Seamlessly switch between two DC power supplies - please help

Discussion in 'General Electronics Chat' started by GlynHanmer, Feb 21, 2014.

  1. GlynHanmer

    Thread Starter New Member

    Feb 14, 2014
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    Hi,

    I have a device that runs on a supply as low as 11.5 V and up to 17 V, which draws up to 17 A, but usually around 2 A.

    I have a battery pack which is rated 16.5 V when fully charged and a DC wall adapter that provides 13.5 V.

    I would like to be able to plug in the wall adapter while the battery is attached, have this trigger the battery supply to be "switched off" and power the device straight from the wall supply.

    I have tried to find solutions online but most of the stuff I've found solves a similar problem but when the auxilliary supply, wall, is at a higher voltage than the primary, battery. These solutions included or'ing diodes and a couple of ICs.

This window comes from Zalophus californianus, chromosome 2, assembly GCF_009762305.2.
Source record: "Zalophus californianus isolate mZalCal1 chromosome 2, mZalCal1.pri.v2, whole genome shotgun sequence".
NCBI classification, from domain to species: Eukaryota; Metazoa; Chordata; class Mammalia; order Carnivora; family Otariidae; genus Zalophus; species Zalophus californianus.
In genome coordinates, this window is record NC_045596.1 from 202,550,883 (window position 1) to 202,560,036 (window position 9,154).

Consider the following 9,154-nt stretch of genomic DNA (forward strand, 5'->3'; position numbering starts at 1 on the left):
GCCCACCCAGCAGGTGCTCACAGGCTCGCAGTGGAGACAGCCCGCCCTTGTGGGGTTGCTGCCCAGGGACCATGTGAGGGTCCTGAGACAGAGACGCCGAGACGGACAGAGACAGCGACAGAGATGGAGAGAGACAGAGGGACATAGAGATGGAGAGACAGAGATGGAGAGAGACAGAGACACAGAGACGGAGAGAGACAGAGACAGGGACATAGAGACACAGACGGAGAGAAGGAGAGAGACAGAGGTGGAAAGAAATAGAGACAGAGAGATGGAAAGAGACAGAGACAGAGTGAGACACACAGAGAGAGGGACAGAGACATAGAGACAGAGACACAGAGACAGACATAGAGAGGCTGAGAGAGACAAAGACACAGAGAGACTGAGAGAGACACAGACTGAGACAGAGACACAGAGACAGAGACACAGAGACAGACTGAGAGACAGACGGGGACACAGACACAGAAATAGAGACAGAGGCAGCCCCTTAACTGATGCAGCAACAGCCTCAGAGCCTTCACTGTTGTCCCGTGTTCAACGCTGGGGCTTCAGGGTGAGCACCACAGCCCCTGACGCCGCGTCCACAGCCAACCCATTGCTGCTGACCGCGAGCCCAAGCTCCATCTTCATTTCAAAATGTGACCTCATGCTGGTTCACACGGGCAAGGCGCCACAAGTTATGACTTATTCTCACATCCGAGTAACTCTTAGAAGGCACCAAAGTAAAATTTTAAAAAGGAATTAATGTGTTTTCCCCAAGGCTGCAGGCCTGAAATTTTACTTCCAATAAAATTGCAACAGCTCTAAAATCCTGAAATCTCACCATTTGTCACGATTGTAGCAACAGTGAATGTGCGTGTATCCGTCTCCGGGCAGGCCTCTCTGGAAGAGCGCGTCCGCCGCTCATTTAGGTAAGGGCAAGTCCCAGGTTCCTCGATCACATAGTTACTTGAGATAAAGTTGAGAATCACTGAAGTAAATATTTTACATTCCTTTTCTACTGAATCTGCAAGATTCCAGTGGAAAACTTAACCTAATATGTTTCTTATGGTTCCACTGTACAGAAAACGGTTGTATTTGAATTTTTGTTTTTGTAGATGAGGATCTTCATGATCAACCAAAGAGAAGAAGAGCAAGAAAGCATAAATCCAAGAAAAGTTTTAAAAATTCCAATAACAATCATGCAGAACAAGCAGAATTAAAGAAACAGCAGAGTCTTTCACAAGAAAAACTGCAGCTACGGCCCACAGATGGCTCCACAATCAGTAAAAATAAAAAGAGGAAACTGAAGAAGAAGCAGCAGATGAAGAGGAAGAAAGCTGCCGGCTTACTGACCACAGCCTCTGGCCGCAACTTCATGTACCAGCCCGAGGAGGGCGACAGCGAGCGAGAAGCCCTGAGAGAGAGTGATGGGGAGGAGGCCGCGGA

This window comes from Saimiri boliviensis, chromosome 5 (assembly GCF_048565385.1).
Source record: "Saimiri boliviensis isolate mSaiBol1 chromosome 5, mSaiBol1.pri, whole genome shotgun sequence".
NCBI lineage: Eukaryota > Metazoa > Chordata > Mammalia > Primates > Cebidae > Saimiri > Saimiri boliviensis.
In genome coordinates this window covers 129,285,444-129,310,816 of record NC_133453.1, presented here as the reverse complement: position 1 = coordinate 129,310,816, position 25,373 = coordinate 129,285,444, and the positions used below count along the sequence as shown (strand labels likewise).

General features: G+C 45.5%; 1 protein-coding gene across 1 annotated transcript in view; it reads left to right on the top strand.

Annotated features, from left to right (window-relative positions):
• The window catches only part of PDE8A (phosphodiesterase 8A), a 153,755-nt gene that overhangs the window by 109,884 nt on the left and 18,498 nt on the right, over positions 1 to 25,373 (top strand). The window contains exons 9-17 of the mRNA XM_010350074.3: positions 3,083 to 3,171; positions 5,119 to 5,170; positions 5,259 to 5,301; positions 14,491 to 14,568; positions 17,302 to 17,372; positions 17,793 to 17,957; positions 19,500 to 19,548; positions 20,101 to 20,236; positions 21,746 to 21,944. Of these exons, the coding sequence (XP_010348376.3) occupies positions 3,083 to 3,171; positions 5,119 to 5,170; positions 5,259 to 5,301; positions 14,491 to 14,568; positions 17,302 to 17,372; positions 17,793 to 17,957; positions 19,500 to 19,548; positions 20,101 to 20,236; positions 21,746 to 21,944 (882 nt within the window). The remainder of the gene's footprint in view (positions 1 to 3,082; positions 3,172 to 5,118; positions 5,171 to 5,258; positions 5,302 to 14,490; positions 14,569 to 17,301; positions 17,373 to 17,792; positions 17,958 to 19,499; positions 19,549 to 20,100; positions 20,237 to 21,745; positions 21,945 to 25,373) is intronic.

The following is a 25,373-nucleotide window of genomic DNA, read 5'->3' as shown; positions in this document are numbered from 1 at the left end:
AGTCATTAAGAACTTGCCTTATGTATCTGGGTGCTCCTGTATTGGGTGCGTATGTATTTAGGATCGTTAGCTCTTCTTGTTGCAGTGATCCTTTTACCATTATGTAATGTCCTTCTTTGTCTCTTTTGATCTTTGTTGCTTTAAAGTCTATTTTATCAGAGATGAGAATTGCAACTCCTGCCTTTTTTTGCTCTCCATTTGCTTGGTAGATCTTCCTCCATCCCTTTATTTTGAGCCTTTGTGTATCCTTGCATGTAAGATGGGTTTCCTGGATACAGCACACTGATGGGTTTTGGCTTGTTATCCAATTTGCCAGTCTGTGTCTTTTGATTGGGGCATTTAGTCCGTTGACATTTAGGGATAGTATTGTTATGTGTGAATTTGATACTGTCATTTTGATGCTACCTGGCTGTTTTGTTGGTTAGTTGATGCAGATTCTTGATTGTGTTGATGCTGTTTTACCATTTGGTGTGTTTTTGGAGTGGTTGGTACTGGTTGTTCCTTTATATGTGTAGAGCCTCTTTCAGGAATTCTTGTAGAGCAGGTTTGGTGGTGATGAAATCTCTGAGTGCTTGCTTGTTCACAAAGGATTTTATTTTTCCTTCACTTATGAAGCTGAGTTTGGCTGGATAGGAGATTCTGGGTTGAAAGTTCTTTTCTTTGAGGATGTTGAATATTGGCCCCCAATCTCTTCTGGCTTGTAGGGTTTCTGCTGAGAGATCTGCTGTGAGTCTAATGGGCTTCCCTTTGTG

The space that I have to build the circuit in is quite limited so I would like a solution as small as possible. As the device is a primarily a portable battery-powered device, I would like the extra circuitry to not drain too much power and have a little drop over diodes as possible etc. The device start-up time is also about 2 minutes so I would love to be able to plug in and switch the battery, then unplug without the device losing power. But these are things that we would want for most circuits anyway :)

    I like to think that I have a fair bit of electronics knowledge but I'm guessing that compared to people here on the AAC it's very minimal. I am very willing to learn though.

    If anyone has either a solution straight away or could point me in the right direction to get started, I'd very much appreciate it.